The Kenyan shilling fell more than one percent against the dollar on Wednesday to hit a record low of 97.20 against the greenback after the central bank moved to ease money market liquidity ahead of two debt auctions.
The Central Bank of Kenya said it was offering shillings through reverse repurchase agreements for the first time since
August 9, a move aimed at injecting liquidity after a spike in borrowing by banks through the overnight window on Tuesday.
The central bank has recently struggled to define a consistent policy path, as it attempts to prop up a shilling weakened by the global economic crisis while keeping policy loose enough to support lending and spur growth.
The shilling, which has lost more than 20 percent against the dollar so far in 2011, traded at 97.20 at 0826 GMT, Thomson
Reuters data showed KES-D1.
At 0900 GMT, commercial banks quoted the shilling 96.90/97.10, down sharply on Tuesday's closing price of
"There is short-term tightness in the market because 3.2 billion shillings was borrowed in the overnight window
yesterday so I think that is what they were trying to sort out," said a Nairobi-based senior trader.
"So the currency has taken a cue from the liquidity (situation)," he said.
The central bank will auction 10 billion shillings ($104 million) of 2-year Treasury bonds and 4 billion of 182-day
Treasury bills later on Wednesday.
"The markets are extremely illiquid because of the global scenario at the moment. So a small size which would normally not move the market is going a long way in pushing the market," said Dickson Magecha, trader at Standard Chartered in Nairobi.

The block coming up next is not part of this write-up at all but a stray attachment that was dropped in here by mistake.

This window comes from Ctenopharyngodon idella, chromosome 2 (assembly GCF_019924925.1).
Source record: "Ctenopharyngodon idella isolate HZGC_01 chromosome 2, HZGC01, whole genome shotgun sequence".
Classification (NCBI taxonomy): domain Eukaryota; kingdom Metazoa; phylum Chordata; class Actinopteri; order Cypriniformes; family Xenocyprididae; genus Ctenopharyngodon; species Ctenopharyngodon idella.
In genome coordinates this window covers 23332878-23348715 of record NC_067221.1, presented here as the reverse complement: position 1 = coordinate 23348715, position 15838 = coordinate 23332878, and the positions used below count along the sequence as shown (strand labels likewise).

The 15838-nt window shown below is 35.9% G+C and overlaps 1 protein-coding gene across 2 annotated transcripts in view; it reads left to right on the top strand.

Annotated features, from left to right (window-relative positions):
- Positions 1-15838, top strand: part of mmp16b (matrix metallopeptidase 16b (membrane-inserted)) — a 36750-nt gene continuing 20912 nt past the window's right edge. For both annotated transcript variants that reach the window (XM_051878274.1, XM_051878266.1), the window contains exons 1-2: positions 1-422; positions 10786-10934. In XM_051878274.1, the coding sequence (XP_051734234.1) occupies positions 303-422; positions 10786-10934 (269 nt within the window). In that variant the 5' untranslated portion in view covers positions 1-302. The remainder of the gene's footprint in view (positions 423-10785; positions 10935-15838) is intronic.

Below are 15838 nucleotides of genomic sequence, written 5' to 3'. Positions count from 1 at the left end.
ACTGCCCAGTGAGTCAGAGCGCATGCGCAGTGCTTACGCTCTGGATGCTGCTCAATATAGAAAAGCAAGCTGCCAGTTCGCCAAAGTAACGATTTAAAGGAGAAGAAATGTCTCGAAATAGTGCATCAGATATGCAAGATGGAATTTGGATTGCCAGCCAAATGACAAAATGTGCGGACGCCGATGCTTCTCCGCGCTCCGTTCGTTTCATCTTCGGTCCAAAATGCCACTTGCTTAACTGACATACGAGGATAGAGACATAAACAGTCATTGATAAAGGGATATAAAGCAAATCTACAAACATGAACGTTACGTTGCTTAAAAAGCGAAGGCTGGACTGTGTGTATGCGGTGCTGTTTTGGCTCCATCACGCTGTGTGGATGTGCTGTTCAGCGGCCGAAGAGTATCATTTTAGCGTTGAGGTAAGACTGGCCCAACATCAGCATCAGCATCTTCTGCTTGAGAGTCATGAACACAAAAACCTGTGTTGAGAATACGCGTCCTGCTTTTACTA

At an emergency meeting last week, the Central Bank of Kenya said it would defend the shilling. But some traders said its
absence from the market on Tuesday when the shilling fell through 96.0 for the first time showed its resolve was weak.
"The central bank needs to back up its words," said another trader. "The trend has been talk big, don't act."
Some market players said, however, that if the bank simply offloaded hard currency the reprieve could be short.
"If central bank comes in (to sell hard currency), you may see a reprieve, the shilling may come off its all-time low, but
it's not sustainable. The shilling will just slip back," the trader said. "The shilling is on its own."
Double-digit inflation, deteriorating balance of payments and a crisis of confidence in Kenya's monetary policy-making
have battered the shilling this year.
Kennedy Butiko, deputy Treasurer at Bank of Africa, said the central bank might not intervene because the shilling's demise was driven by strong demand for the dollar both at home and abroad.
"If (the shilling's fall) is demand driven then any intervention will be useless," Butiko said, adding that dollar
demand was likely to pick up towards the end of the month.
"I don't see anything pointing to a strong shilling at the moment with all the gloom in Europe, we can only predict new
lows in the coming days," said Butiko.